Superstars versus the `zero-personality' team

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The Independent Online
The American media have again surpassed themselves. A deluge of information has accompanied the contest that obsesses the nation, no sound-bite is left unexplored, no development, however trivial, is not marked by a discussion between three expert s and an anchor man. What a shame for the NFL that Super Bowl week should coincide with the opening of the O J Simpson trial, writes Matt Tench.

To be fair, the interest shown in the unfolding drama of a Los Angeles courtroom would swamp any sports event, though to an outsider this seems just the point. In nearly every aspect the coverage has resembled a sports event, from the instant assessment of the performance of the protagonists, to the sobering presence of a national sporting hero in the spotlight. Even ESPN, America's sports TV channel, has edited highlights shown between the basketball and ice hockey.

Even if tomorrow's Super Bowl was expected to be one of the great confrontations in American football, it would struggle to make an impact against what is reported here, factually, to be The Trial of the Century. Unfortunately, the game is not expected to be one of the great confrontations of American football. The San Diego Chargers are widely seen as having fluked their way into the game's showpiece, and they are given virtually no chance of upsetting the San Francisco 49ers, who remain huge favourites.

Writing in the Sun-Sentinel, Charles Bricker set the tone early in the week. "This is a dead game between one team with a line-up of superstars and another team with zero personality," he wrote. Sometimes when one side start so heavily favoured there is a movement against them during the week, but not this year. A 17-point spread has been extended by some bookmakers to 23, reflecting a public perception that these Chargers are incapable of limiting the damage to a minor thrashing.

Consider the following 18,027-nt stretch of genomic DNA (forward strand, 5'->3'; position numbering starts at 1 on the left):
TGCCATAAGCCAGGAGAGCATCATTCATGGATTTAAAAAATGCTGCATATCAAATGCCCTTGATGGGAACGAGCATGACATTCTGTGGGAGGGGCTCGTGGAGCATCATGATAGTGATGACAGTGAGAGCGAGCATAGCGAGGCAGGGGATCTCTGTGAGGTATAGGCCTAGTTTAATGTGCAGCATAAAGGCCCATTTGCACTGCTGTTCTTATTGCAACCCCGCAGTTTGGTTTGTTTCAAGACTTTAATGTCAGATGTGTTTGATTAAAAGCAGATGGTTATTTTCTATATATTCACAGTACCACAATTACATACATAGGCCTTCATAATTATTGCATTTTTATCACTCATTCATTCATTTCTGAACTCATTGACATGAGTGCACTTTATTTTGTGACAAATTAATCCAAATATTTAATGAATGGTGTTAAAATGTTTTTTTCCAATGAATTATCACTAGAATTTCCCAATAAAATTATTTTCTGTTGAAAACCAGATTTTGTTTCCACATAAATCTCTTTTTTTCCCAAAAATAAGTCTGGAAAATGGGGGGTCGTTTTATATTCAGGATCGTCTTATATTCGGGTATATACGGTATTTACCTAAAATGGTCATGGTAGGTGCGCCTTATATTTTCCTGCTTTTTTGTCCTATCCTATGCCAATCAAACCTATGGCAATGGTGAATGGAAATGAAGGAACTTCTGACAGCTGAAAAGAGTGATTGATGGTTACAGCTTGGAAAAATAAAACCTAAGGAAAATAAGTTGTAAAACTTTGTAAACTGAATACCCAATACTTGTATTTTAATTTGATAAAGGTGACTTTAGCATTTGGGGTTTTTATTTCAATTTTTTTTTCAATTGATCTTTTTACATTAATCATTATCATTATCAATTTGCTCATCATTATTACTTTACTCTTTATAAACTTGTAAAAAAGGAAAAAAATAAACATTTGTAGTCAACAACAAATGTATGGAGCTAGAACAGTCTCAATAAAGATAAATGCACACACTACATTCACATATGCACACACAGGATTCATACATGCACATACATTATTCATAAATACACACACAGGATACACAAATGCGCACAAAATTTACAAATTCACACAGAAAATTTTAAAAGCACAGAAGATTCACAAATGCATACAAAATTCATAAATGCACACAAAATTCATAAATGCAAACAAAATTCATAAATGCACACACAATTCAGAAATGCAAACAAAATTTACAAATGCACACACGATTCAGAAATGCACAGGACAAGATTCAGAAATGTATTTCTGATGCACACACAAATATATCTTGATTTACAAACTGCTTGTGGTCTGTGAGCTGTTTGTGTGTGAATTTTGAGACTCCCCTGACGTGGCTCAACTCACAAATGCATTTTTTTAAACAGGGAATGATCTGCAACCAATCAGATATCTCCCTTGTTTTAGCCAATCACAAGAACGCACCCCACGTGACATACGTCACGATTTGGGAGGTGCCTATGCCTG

Desperate to find something newsworthy, the most diverting tale this week has concerned the casino cruise featuring 200 naked showgirls, nude limbo dancing and a swimming pool full of jello. With tickets up to $1,000 (£640) apiece, punters were also promised the company of a number of American footballers, but the NFL has taken a dim view, threatening life bans for any players caught in the act.

The stark reality for the Chargers is that they appear to be going the same way as the previous 10 AFC representatives in the Super Bowl. When the two sides met in San Diego six weeks ago, the 49ers jumped to a 21-0 lead early on, and cruised to a 38-15 victory. If anything, the 49ers have improved since then.

The few that favour the Chargers suggest they might just have the intimidating defense to disrupt a brilliant 49ers offense, while in Natrone Means they boast a running back capable of playing possession football and keeping the 49ers off the field.

From this perspective, though, San Francisco appear to have simply too many playmakers to be denied. They have scored 35 points or more in 11 of their 18 matches this season, and in the last two months have taken their game to a new level. They may not beat the points spread but they will certainly beat the Chargers.

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